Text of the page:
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    Manage Credit Cards

    If you don’t already have one, shop around for a credit card that won’t rack up fees for foreign transactions (look online at CardHub.com), then notify the card’s fraud department of where you’ll be and when. Use the card for large purchases as you travel (hotel bills, car rentals and restaurant meals). Check with hotels and car rental companies beforehand, too. Some may put holds on your credit for either a deposit or for the amount of your total expected bill. This can use up your credit line before you’ve actually incurred charges.

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    How to Carry Cash Abroad

    Your best strategy is to get cash in the local currency at an ATM once you arrive at your destination. It’s easy at large international airports, and you’ll get a better exchange rate than if you exchange currency in the U.S. beforehand. When you fly to smaller airports that may only have one ATM (which will inevitably be on the fritz), have about $100 to $150 in the local currency, depending on the cost of transportation and how soon you think you’ll be able to reach an ATM. You might also carry some small U.S. bills, which are useful in countries in need of “hard currency” or with high inflation rates. In these cases you may get good exchange rates with U.S. dollars. You might also be able to use dollars as tips.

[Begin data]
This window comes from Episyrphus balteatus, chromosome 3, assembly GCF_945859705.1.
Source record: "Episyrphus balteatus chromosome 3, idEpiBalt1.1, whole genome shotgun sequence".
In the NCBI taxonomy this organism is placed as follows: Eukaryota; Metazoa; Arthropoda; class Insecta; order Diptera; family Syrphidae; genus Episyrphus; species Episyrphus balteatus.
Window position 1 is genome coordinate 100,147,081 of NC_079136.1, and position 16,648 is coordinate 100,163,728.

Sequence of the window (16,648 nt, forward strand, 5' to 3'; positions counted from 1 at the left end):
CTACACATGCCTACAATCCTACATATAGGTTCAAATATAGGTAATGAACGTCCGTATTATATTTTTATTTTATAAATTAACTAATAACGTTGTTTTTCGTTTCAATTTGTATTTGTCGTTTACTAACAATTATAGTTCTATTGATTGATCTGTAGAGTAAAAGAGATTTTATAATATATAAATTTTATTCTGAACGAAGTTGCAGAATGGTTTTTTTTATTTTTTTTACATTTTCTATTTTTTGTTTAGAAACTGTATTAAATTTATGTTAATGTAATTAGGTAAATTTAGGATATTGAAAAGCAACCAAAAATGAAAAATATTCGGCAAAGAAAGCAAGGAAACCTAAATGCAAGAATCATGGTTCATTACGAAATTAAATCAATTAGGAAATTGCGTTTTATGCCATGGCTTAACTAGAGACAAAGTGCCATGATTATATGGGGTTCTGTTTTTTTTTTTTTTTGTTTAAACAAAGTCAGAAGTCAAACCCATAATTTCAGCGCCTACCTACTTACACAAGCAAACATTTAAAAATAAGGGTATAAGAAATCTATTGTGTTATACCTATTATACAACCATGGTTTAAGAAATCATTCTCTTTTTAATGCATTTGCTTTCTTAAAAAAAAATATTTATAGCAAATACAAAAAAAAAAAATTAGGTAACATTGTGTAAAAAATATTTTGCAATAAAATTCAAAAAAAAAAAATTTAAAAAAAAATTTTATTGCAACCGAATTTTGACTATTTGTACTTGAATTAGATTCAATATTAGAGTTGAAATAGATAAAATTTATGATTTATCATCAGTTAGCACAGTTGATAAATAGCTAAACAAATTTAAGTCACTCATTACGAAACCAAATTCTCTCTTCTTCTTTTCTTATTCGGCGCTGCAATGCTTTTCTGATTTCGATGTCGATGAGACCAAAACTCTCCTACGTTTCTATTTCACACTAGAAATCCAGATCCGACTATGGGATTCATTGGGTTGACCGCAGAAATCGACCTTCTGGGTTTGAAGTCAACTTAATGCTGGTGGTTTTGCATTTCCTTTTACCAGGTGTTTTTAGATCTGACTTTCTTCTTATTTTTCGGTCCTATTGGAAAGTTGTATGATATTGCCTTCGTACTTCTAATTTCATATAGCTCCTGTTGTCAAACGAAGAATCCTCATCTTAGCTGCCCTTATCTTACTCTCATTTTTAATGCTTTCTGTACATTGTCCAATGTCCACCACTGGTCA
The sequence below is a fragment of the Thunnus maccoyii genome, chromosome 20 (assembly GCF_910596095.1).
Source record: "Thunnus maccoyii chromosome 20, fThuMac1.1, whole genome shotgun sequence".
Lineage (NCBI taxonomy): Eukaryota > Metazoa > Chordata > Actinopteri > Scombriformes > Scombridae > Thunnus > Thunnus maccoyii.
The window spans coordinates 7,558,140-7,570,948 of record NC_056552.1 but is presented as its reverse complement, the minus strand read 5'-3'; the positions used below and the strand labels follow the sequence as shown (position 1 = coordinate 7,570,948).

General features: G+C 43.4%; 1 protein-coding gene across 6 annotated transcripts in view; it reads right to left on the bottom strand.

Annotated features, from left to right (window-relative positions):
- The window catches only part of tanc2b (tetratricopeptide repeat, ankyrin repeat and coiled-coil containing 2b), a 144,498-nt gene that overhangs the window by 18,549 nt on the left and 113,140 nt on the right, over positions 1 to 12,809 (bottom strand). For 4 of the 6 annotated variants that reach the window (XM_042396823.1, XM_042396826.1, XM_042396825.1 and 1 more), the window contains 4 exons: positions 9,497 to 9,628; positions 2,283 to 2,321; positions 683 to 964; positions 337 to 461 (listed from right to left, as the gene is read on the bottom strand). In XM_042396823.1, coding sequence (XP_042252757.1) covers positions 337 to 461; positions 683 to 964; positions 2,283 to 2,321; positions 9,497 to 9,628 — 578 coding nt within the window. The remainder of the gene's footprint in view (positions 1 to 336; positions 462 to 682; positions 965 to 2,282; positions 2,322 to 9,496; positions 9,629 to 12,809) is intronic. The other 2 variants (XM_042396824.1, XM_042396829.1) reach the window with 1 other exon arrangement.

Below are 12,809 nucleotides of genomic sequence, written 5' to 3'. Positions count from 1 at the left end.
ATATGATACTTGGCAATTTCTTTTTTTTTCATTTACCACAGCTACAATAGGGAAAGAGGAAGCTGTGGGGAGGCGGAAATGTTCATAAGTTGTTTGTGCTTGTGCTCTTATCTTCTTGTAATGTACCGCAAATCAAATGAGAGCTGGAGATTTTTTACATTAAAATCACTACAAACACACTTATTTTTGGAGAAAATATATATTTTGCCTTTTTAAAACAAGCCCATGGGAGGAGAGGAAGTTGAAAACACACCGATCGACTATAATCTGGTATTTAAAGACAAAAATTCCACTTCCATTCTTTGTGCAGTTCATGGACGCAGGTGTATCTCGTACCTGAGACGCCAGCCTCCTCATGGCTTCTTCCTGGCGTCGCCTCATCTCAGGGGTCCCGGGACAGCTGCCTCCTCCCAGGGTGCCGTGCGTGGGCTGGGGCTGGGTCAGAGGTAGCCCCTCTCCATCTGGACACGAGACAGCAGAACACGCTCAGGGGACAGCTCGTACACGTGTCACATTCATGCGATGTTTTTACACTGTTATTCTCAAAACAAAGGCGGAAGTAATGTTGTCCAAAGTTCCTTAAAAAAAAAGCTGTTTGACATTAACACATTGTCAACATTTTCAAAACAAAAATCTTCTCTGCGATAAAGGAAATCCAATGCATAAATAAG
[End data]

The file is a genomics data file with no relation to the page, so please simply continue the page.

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    Buy Ahead of Time

    You’ll be online anyway, so book foreign air, rail or ground transportation at least three weeks in advance of travel. Make living accommodations two weeks before arrival. Hotels and hostels require booking prior to arrival and often ask for a credit card to hold the reservation. Airbnb will give you lots of listings, and you’ll automatically have new friends among the locals. Check Couchsurfing.com for free board in the homes of volunteer hosts. Purchase tickets for tours, concerts and plays one week in advance to ensure availability. And if they’re available, buy tickets online for attractions you plan to visit; you’ll be able to skip more lines and find more deals targeted toward you.

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    Be Smart About Your Smartphone

    Bring along your smartphone, but be sure to turn off data usage and the “fetch new data” option before you go. Download apps such as Google Hangouts, WhatsApp, WeChat or Viber so that you can send and receive text messages or make calls whenever you’re at a free Wi-Fi hot spot. You can also rent a cellphone or buy a prepaid phone card from your U.S. carrier. Don’t forget plug adapters and voltage converters. Do forget your laptop — unless you’ll need to be online a great deal of the time. Consider a tablet instead; you can use it to read books and watch movies. Remember that everything you carry weighs something, and electronics are vulnerable to theft